Royal Commission second Report Part XIV ( page 20)
The Royal Commission Second Report -Part XIV
XIV.-SUPERINTENDENT HARE SUPERSEDES MR. NICOLSON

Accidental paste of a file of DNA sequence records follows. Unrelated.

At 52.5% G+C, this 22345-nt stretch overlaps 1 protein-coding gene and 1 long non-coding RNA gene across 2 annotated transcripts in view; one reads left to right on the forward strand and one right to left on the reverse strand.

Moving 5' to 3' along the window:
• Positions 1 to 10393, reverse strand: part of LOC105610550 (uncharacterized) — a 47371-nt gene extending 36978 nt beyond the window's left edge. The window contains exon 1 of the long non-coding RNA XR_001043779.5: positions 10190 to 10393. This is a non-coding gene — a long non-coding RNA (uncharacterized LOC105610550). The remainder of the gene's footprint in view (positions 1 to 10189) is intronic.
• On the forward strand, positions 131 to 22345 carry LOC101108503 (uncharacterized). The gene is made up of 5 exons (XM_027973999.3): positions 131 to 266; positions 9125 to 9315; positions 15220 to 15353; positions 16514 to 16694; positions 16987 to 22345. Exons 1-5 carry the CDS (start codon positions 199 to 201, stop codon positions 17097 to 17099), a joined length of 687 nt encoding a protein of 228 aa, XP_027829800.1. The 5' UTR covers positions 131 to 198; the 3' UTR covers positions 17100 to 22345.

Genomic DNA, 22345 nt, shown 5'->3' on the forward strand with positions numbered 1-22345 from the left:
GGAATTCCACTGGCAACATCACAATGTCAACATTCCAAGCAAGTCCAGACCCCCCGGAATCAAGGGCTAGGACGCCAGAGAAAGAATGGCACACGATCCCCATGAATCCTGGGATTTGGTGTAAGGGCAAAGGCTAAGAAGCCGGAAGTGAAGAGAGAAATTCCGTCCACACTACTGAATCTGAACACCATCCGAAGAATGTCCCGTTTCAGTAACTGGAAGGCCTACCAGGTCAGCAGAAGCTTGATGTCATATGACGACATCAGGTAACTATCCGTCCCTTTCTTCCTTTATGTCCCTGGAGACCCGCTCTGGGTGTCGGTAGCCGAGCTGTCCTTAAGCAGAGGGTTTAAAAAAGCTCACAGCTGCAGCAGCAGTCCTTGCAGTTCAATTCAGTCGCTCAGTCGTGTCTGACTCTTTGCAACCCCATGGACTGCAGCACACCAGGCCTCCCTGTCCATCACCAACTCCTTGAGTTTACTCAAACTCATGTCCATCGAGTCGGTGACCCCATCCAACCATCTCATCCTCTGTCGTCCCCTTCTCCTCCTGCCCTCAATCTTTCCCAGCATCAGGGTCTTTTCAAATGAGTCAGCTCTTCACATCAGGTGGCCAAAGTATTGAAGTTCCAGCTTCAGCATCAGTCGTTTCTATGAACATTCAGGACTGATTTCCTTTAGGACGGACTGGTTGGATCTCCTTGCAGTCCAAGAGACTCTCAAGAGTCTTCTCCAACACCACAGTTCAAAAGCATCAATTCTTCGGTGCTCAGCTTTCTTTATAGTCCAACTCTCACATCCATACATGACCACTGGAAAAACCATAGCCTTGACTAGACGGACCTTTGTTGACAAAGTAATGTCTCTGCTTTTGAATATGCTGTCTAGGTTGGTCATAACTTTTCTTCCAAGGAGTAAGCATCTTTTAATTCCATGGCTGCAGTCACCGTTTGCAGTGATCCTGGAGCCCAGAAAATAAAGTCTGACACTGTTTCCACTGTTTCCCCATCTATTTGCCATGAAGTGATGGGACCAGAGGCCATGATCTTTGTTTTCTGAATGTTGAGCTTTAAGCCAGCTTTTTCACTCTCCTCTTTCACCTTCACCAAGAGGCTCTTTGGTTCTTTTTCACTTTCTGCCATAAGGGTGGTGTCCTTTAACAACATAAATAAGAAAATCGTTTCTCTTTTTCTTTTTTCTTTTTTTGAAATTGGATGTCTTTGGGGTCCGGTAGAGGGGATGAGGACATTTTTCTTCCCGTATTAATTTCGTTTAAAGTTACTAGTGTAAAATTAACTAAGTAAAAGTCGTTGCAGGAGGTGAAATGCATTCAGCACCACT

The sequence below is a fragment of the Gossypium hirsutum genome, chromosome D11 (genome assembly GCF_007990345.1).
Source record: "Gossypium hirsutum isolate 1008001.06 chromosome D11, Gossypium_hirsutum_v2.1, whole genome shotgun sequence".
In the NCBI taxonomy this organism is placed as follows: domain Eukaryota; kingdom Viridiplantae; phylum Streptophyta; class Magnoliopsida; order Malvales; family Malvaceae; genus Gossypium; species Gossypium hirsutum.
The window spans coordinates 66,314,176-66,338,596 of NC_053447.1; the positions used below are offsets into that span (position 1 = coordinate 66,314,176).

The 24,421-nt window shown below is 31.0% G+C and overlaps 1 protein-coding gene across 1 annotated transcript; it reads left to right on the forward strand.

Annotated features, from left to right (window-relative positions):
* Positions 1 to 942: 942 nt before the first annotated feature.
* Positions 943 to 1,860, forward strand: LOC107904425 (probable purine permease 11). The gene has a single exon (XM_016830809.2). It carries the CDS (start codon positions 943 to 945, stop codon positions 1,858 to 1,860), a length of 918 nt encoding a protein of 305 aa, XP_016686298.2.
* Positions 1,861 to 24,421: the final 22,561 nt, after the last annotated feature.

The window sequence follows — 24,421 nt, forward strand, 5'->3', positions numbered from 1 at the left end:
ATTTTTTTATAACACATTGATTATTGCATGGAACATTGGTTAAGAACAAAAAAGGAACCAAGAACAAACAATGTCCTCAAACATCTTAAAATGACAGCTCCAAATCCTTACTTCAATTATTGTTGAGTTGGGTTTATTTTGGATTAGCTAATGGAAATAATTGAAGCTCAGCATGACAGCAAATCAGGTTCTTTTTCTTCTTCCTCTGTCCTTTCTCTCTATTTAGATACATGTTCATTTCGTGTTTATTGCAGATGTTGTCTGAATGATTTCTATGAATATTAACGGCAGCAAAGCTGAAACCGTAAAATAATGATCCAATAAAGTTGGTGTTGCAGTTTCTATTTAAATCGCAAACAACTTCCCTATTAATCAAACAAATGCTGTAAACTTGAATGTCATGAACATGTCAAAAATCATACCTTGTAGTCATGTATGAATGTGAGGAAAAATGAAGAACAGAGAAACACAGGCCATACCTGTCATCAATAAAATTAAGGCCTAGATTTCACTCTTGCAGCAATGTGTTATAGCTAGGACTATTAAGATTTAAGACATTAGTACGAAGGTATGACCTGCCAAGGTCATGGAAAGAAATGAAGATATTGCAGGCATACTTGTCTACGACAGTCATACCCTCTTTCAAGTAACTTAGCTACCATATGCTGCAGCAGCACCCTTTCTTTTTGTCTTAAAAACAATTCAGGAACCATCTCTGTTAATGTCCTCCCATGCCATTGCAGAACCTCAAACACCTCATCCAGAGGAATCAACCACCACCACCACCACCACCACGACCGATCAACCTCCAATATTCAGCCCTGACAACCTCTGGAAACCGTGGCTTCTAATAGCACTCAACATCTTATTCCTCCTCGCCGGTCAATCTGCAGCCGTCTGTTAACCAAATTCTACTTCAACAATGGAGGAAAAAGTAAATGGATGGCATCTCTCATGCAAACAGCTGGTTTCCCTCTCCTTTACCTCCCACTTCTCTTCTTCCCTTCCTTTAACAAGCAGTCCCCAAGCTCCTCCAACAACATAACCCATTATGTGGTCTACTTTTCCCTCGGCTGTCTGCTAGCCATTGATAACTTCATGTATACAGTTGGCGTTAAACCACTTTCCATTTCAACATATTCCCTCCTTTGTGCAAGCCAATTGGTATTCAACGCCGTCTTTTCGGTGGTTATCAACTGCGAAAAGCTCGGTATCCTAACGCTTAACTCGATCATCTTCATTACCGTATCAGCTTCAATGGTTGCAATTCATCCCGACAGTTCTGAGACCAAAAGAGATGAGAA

Superintendent Hare having mastered the documents in the office which had a bearing upon the pursuit, and having also obtained every information and assistance from Superintendent Sadleir, proceeded to make his own arrangements. Reliable residents and constables in charge of stations were interviewed; scouts were despatched; secret agents communicated with, and what has become known as the hut party organized. Four constables under the direction of Detective Ward secreted in Aaron Sherritt's hut, at Sebastopol , with instructions to remain concealed during the day, and in the evening to proceed to Mrs Byrne's place and watch it at night, as the cave parties had done previously. From the evidence it is clear that the constables acted very indiscreetly, situated as Aaron Sherritt's hut was, in close proximity to the main road and within view of numerous dwellings in the neighborbood. The first impression of your Commissioners when they visited the scene of the murder was its unsuitability for such a purpose. Again, the constables were known to have gone out to cut wood during the daytime and were, there is every reason to believe, seen by the gang and their sympathizers in the vicinity. Whatever suspicions there may have been engendered in the minds of the outlaws as regards Aaron Sherritt's treachery towards them previously, the fact of his harboring the police in his hut was sufficient to seal his doom. On the evening of the 26th of June 1880, while the police were in the hut, and as they were about to start on their nocturnal watch, a knock was beard at the door, and a neighbor named Anton Wicks, as though he had been bushed, inquired the way to his home. The door was opened by Aaron Sherritt. That moment a shot was fired; a second followed; Aaron stepped back, and fell dead without uttering a word. Three of the constables at the time were in an inner room divided off from the main apartment by a slight partition, which only reached from the floor to the lower edge of the roof, a door composed of flimsy material being in the centre. The front and back doors faced each other. There were two small windows in the but, one giving light to the bedroom, the other to the kitchen. The but in reality consisted of only one room with a portion partitioned off for the purposes of a bedroom. Constable Duross was at the fire in the outer room when the knock was beard; he at once sought refuge in the bedroom, where he and his companions remained throughout the night. The murder was perpetrated by Joe Byrne, assisted by Dan Kelly. The outlaws made several inquiries as to the men concealed in the bedroom, but the evidence upon the subject is contradictory and unsatisfactory. The names of the police present were Constables Armstrong (in charge), Duross, Dowling, and Alexander. Never was there a more conspicuous instance of arrant cowardice than was exhibited by those men on the night of the murder. Instead of attacking the outlaws, or at least making some effort out of sheer regard for their manhood, if not for their official responsibility, they sought the protection for themselves which they should have afforded to others. Two of them, Armstrong and Dowling, lay prostrate on the floor, with their bodies partly concealed beneath a bed, under which they had thrust the wife of the murdered man, with their feet resting against her, so that she could not possibly escape, in the hope that her presence would deter the outlaws from shooting them or attempting, as they had threatened, to set fire to the place. The conduct of those constables throughout the night was characterized by shameful poltroonery, which, in the army, would have been punished by summary expulsion from the service with every accompanying mark of contempt and degradation. It was not until the afternoon of the following day that the authorities in Benalla and Melbourne became aware of the outrage. As soon as information of the murder was received, prompt action was taken. The black trackers, who, with Mr O'Connor, had been withdrawn from the district, preparatory to returning to Brisbane, were recalled, and despatched the same night by special train from Melbourne to Beechworth, the object being to utilize them in following the tracks of the outlaws from Sherritt's but, at Sebastopol, to the ranges in the vicinity, where the murderers were supposed to be concealed. .....
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